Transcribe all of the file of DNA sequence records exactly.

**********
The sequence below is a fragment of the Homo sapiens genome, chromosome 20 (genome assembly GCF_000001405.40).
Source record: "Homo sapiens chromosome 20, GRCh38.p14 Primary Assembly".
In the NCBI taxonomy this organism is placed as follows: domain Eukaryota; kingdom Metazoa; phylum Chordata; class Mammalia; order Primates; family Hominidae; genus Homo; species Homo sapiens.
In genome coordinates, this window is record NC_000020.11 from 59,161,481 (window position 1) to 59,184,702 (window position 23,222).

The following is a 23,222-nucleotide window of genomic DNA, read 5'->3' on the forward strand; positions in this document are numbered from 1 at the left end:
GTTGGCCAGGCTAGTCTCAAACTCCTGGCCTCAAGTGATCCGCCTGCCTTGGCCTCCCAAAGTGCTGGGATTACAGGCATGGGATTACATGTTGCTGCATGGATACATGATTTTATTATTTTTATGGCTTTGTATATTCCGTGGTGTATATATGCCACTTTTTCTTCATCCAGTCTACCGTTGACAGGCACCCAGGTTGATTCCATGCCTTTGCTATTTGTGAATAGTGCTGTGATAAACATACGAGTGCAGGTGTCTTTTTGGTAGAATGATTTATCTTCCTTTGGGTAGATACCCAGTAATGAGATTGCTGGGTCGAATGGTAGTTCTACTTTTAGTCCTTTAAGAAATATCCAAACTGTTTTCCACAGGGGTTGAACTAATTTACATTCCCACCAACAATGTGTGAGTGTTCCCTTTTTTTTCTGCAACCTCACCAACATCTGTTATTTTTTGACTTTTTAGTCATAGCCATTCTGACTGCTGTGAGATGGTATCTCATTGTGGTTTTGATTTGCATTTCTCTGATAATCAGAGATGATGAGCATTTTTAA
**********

The sequence below is a fragment of the Homo sapiens genome, chromosome 20 (genome assembly GCF_000001405.40).
Source record: "Homo sapiens chromosome 20, GRCh38.p14 Primary Assembly".
In the NCBI taxonomy this organism is placed as follows: domain Eukaryota; kingdom Metazoa; phylum Chordata; class Mammalia; order Primates; family Hominidae; genus Homo; species Homo sapiens.
In genome coordinates, this window is record NC_000020.11 from 59,161,481 (window position 1) to 59,184,702 (window position 23,222).

The following is a 23,222-nucleotide window of genomic DNA, read 5'->3' on the forward strand; positions in this document are numbered from 1 at the left end:
GTTGGCCAGGCTAGTCTCAAACTCCTGGCCTCAAGTGATCCGCCTGCCTTGGCCTCCCAAAGTGCTGGGATTACAGGCATGGGATTACATGTTGCTGCATGGATACATGATTTTATTATTTTTATGGCTTTGTATATTCCGTGGTGTATATATGCCACTTTTTCTTCATCCAGTCTACCGTTGACAGGCACCCAGGTTGATTCCATGCCTTTGCTATTTGTGAATAGTGCTGTGATAAACATACGAGTGCAGGTGTCTTTTTGGTAGAATGATTTATCTTCCTTTGGGTAGATACCCAGTAATGAGATTGCTGGGTCGAATGGTAGTTCTACTTTTAGTCCTTTAAGAAATATCCAAACTGTTTTCCACAGGGGTTGAACTAATTTACATTCCCACCAACAATGTGTGAGTGTTCCCTTTTTTTTCTGCAACCTCACCAACATCTGTTATTTTTTGACTTTTTAGTCATAGCCATTCTGACTGCTGTGAGATGGTATCTCATTGTGGTTTTGATTTGCATTTCTCTGATAATCAGAGATGATGAGCATTTTTAA